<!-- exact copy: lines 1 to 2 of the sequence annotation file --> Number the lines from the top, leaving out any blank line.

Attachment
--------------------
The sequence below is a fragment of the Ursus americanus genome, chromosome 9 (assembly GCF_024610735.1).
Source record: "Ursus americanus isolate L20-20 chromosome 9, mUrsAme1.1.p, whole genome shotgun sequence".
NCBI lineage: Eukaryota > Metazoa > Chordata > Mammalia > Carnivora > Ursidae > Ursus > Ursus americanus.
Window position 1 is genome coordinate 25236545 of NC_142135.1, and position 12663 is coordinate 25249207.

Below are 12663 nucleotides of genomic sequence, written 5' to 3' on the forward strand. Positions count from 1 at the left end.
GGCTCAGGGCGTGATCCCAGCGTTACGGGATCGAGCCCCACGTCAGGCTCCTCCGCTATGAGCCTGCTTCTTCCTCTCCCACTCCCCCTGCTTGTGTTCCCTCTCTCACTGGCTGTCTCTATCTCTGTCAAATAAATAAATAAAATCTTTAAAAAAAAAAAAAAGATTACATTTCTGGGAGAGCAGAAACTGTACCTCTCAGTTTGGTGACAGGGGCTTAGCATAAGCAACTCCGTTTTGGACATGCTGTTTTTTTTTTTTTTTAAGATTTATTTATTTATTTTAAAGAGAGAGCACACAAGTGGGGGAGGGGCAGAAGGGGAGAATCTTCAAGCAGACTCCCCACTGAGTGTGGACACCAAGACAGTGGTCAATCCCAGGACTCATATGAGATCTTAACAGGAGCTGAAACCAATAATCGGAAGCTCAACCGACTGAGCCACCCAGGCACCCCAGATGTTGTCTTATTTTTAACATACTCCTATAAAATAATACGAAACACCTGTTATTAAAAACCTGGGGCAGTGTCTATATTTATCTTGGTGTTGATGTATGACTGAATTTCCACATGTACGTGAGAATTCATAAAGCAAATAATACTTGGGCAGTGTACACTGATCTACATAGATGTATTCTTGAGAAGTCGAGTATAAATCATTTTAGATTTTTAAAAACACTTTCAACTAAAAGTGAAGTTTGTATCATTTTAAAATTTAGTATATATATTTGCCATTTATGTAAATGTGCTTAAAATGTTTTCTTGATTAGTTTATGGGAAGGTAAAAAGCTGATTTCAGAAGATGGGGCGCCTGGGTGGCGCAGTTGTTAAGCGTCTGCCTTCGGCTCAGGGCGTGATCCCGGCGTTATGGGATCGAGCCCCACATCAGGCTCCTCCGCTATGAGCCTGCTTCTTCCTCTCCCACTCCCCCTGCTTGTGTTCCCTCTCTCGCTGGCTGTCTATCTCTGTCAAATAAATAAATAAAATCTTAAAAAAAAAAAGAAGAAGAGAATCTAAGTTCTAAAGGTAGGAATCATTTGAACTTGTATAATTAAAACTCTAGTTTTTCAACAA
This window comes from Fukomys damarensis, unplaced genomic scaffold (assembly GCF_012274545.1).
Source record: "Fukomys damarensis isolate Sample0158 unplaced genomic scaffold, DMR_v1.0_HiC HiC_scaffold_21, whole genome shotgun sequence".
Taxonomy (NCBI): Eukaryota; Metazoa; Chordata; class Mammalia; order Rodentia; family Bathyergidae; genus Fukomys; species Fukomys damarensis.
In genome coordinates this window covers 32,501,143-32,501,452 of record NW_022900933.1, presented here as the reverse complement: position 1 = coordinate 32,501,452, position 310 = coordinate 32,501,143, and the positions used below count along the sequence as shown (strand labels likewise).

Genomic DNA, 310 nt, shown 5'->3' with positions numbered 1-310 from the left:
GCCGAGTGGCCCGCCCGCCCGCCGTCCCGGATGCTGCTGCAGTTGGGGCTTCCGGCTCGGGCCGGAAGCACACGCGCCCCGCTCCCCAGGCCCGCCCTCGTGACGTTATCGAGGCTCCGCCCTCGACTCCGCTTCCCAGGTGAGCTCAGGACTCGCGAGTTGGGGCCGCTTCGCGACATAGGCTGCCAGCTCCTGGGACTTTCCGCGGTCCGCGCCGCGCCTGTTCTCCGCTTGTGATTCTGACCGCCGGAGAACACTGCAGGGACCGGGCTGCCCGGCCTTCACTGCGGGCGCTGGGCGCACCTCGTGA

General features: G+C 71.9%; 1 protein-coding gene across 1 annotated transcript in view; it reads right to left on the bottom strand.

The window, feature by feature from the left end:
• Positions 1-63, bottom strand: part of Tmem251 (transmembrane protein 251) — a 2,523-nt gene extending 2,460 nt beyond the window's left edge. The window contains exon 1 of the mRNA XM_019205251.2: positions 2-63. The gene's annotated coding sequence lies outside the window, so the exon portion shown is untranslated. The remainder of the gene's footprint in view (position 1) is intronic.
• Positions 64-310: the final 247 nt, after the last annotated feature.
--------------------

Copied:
The sequence below is a fragment of the Ursus americanus genome, chromosome 9 (assembly GCF_024610735.1).
Source record: "Ursus americanus isolate L20-20 chromosome 9, mUrsAme1.1.p, whole genome shotgun sequence".